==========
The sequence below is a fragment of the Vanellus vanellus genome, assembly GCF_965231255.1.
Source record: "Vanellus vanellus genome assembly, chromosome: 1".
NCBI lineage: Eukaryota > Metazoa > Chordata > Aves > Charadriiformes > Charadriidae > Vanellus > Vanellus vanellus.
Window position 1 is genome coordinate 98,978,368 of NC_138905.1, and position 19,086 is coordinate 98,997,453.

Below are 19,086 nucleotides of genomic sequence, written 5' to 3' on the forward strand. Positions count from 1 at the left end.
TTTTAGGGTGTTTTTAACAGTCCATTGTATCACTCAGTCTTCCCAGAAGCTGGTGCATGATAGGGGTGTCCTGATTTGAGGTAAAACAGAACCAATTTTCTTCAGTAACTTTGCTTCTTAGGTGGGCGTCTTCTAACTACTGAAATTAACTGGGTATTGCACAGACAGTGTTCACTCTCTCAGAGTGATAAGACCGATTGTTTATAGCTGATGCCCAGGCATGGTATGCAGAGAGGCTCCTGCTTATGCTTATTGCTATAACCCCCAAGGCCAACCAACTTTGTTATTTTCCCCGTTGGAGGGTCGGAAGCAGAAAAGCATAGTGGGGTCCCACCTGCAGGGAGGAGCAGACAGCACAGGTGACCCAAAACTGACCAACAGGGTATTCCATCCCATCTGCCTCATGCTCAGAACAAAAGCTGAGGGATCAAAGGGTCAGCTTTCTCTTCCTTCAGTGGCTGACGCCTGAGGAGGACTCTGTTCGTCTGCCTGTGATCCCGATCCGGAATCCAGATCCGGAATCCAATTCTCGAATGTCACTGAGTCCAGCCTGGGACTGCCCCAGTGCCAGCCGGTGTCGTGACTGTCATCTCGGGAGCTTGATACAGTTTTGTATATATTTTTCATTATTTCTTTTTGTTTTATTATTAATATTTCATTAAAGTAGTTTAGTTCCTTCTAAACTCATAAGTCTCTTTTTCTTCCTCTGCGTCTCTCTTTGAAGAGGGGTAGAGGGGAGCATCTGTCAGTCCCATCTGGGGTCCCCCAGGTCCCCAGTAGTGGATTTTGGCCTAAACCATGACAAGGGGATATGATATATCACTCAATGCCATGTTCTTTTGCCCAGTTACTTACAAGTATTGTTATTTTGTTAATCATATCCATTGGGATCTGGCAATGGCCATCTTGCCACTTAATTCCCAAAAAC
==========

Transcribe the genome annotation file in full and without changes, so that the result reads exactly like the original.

The sequence below is a fragment of the Vanellus vanellus genome, assembly GCF_965231255.1.
Source record: "Vanellus vanellus genome assembly, chromosome: 1".
NCBI lineage: Eukaryota > Metazoa > Chordata > Aves > Charadriiformes > Charadriidae > Vanellus > Vanellus vanellus.
Window position 1 is genome coordinate 98,978,368 of NC_138905.1, and position 19,086 is coordinate 98,997,453.

Below are 19,086 nucleotides of genomic sequence, written 5' to 3' on the forward strand. Positions count from 1 at the left end.
TTTTAGGGTGTTTTTAACAGTCCATTGTATCACTCAGTCTTCCCAGAAGCTGGTGCATGATAGGGGTGTCCTGATTTGAGGTAAAACAGAACCAATTTTCTTCAGTAACTTTGCTTCTTAGGTGGGCGTCTTCTAACTACTGAAATTAACTGGGTATTGCACAGACAGTGTTCACTCTCTCAGAGTGATAAGACCGATTGTTTATAGCTGATGCCCAGGCATGGTATGCAGAGAGGCTCCTGCTTATGCTTATTGCTATAACCCCCAAGGCCAACCAACTTTGTTATTTTCCCCGTTGGAGGGTCGGAAGCAGAAAAGCATAGTGGGGTCCCACCTGCAGGGAGGAGCAGACAGCACAGGTGACCCAAAACTGACCAACAGGGTATTCCATCCCATCTGCCTCATGCTCAGAACAAAAGCTGAGGGATCAAAGGGTCAGCTTTCTCTTCCTTCAGTGGCTGACGCCTGAGGAGGACTCTGTTCGTCTGCCTGTGATCCCGATCCGGAATCCAGATCCGGAATCCAATTCTCGAATGTCACTGAGTCCAGCCTGGGACTGCCCCAGTGCCAGCCGGTGTCGTGACTGTCATCTCGGGAGCTTGATACAGTTTTGTATATATTTTTCATTATTTCTTTTTGTTTTATTATTAATATTTCATTAAAGTAGTTTAGTTCCTTCTAAACTCATAAGTCTCTTTTTCTTCCTCTGCGTCTCTCTTTGAAGAGGGGTAGAGGGGAGCATCTGTCAGTCCCATCTGGGGTCCCCCAGGTCCCCAGTAGTGGATTTTGGCCTAAACCATGACAAGGGGATATGATATATCACTCAATGCCATGTTCTTTTGCCCAGTTACTTACAAGTATTGTTATTTTGTTAATCATATCCATTGGGATCTGGCAATGGCCATCTTGCCACTTAATTCCCAAAAAC